How does Diamond explain the fact that domesticable American apples and grapes were not domesticated until the arrival of Europeans?

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I do not remember anything about grapes, but the answer to this as far as apples go can be found at the very end of Chapter 8.  What Diamond argues is that apples are generally very hard to cultivate and domesticate.  He says that Native Americans simply did not have...

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I do not remember anything about grapes, but the answer to this as far as apples go can be found at the very end of Chapter 8.  What Diamond argues is that apples are generally very hard to cultivate and domesticate.  He says that Native Americans simply did not have time to learn how to domesticate them.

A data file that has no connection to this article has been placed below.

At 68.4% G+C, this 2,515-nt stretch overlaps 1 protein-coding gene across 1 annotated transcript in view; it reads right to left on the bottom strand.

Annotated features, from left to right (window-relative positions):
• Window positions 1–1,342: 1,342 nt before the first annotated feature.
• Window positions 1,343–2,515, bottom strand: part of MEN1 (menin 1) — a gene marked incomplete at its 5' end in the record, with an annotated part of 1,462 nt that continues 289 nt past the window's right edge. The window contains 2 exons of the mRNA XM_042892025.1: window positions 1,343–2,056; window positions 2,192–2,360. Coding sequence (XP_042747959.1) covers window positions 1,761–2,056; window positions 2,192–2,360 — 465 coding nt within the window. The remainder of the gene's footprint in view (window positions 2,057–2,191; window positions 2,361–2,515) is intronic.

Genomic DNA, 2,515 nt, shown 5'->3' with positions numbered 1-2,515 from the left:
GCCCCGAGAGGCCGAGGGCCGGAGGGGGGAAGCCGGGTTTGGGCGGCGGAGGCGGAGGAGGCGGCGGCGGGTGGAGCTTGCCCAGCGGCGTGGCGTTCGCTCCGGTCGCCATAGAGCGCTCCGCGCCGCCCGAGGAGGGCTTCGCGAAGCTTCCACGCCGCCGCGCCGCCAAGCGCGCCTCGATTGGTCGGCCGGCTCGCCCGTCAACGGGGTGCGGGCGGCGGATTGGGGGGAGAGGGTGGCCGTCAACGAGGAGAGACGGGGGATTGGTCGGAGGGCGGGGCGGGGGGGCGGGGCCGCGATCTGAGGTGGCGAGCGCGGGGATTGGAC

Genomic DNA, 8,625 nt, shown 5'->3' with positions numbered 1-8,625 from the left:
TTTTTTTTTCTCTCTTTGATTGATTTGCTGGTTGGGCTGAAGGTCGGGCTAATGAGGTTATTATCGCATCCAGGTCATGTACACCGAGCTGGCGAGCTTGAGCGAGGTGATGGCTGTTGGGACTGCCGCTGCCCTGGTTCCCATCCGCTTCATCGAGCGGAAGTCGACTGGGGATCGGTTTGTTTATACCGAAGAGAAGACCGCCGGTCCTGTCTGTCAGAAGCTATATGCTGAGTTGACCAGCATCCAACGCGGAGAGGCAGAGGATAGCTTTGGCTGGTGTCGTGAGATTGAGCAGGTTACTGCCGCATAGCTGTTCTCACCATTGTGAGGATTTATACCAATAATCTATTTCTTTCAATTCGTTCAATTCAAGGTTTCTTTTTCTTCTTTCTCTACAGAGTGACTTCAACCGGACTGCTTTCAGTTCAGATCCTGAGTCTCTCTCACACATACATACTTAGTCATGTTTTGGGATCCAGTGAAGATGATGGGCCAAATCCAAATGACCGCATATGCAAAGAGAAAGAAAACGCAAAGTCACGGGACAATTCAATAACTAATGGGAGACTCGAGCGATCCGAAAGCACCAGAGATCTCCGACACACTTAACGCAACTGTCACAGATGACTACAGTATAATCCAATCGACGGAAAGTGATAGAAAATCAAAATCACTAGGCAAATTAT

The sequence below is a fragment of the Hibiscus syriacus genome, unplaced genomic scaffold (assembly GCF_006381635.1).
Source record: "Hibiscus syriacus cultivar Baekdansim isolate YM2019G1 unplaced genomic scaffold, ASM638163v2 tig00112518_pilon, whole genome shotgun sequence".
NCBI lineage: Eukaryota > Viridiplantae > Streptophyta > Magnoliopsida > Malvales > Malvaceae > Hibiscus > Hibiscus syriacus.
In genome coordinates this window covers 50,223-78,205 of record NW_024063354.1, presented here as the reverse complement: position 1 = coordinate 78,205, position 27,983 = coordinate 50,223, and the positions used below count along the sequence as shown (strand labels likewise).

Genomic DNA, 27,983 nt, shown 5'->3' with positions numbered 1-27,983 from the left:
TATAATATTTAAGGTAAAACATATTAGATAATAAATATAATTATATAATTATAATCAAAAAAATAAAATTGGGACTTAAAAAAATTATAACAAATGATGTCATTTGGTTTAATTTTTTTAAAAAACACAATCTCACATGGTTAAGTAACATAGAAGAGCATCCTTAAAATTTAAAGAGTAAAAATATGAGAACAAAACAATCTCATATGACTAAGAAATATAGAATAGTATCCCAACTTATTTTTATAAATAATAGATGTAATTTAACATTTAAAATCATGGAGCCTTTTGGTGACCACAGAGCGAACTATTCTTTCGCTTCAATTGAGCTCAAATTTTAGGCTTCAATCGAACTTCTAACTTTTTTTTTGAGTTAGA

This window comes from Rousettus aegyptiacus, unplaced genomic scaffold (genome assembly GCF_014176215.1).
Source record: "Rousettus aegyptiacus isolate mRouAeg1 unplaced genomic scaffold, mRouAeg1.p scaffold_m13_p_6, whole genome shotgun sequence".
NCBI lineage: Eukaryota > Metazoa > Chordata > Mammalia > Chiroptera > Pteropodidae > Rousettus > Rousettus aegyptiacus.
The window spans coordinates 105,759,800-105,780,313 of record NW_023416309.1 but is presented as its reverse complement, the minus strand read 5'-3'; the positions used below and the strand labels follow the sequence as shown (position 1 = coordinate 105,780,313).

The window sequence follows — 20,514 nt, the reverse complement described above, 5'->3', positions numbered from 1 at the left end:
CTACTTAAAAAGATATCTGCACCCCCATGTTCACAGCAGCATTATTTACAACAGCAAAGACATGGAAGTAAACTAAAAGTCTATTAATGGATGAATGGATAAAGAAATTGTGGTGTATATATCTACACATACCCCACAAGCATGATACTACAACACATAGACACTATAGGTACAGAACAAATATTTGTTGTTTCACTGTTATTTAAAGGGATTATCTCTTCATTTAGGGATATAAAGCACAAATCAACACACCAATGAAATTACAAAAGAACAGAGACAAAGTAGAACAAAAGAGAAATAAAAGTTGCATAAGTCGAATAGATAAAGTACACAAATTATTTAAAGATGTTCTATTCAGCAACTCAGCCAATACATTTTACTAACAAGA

Diamond points out that apples really need to be propagated by grafting.  This is hard to do and is a pretty sophisticated technique.  He argues that farmers in Eurasia took about 8,000 years to learn how to domesticate apples (after they had started food production).  He notes that food production in North America did not start until about 2500 BC.  If Native Americans progressed at the same rate as the Eurasian farmers, they should not have figured out apples until 5500 AD...

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